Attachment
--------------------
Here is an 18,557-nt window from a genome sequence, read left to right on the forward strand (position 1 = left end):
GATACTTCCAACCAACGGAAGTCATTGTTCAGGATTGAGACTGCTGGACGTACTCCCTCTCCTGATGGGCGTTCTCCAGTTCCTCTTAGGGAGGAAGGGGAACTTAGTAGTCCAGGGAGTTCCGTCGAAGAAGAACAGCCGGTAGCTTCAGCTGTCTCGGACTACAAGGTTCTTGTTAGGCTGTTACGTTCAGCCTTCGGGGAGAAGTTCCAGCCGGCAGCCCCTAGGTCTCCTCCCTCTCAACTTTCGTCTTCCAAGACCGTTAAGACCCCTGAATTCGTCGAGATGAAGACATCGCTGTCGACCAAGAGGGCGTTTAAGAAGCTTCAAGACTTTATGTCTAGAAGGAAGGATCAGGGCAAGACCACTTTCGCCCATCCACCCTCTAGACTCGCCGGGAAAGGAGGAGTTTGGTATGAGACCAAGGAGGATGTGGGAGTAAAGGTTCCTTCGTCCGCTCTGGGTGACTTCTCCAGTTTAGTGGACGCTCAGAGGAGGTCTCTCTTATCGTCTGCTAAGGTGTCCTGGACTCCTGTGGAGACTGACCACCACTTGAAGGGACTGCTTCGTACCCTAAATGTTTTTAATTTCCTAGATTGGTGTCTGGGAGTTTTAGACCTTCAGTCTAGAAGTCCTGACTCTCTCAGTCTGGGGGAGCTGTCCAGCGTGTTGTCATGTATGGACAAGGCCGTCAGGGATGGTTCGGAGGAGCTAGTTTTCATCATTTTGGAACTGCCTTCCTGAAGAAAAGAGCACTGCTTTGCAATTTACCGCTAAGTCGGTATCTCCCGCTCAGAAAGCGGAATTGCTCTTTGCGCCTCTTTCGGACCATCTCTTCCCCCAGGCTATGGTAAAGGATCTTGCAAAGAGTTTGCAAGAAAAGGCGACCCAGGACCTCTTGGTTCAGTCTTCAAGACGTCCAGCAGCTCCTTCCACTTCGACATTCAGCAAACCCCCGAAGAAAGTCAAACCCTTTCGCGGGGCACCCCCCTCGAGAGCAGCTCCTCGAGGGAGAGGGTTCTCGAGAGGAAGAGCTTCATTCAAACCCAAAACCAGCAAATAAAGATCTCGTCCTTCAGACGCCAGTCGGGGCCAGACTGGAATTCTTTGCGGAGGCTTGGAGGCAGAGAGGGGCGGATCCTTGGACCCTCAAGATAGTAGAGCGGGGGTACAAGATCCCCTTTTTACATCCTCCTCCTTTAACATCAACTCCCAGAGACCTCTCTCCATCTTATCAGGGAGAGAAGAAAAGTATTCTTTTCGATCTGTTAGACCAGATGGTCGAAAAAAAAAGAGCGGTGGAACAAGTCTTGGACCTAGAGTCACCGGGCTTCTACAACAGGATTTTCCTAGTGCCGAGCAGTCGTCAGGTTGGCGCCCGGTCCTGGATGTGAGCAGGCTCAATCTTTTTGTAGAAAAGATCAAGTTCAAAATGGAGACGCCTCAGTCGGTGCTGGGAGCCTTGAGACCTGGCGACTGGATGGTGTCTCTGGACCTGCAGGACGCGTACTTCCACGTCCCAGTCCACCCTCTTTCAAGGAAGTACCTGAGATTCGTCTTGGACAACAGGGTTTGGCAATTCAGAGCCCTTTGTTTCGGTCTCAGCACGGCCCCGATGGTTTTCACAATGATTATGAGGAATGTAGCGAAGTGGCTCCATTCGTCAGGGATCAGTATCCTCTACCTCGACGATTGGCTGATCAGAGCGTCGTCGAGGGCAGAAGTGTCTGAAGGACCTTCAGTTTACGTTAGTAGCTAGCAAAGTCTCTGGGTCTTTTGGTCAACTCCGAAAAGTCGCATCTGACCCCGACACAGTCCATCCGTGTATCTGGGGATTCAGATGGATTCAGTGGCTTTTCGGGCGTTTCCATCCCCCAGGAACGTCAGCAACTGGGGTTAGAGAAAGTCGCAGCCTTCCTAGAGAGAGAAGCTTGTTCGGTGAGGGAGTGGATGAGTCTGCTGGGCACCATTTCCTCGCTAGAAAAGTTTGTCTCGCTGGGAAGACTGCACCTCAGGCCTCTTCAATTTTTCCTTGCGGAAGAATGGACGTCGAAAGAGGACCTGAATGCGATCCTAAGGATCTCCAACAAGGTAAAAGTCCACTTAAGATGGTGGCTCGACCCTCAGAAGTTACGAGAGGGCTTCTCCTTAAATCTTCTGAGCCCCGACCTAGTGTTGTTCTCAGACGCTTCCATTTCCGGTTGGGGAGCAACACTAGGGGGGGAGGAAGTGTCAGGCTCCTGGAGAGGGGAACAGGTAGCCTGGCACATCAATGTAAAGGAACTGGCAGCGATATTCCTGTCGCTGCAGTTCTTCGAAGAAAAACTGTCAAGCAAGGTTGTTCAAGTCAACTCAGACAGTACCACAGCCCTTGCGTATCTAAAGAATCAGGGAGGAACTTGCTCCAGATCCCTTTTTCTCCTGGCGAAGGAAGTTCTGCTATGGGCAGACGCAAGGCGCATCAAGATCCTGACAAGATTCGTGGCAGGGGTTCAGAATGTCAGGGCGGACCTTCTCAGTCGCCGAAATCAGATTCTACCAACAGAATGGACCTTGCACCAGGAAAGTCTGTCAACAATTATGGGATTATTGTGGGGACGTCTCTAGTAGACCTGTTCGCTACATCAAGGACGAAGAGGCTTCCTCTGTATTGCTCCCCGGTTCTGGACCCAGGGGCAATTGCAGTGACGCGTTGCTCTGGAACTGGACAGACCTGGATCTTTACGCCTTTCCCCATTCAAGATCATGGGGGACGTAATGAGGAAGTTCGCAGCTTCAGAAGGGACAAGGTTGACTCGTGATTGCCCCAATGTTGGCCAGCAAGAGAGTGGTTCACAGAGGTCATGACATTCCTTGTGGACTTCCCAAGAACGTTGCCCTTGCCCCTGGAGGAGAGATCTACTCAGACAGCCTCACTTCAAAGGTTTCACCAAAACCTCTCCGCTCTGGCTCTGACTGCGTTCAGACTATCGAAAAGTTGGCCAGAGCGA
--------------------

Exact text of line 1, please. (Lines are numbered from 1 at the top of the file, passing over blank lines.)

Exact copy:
Here is an 18,557-nt window from a genome sequence, read left to right on the forward strand (position 1 = left end):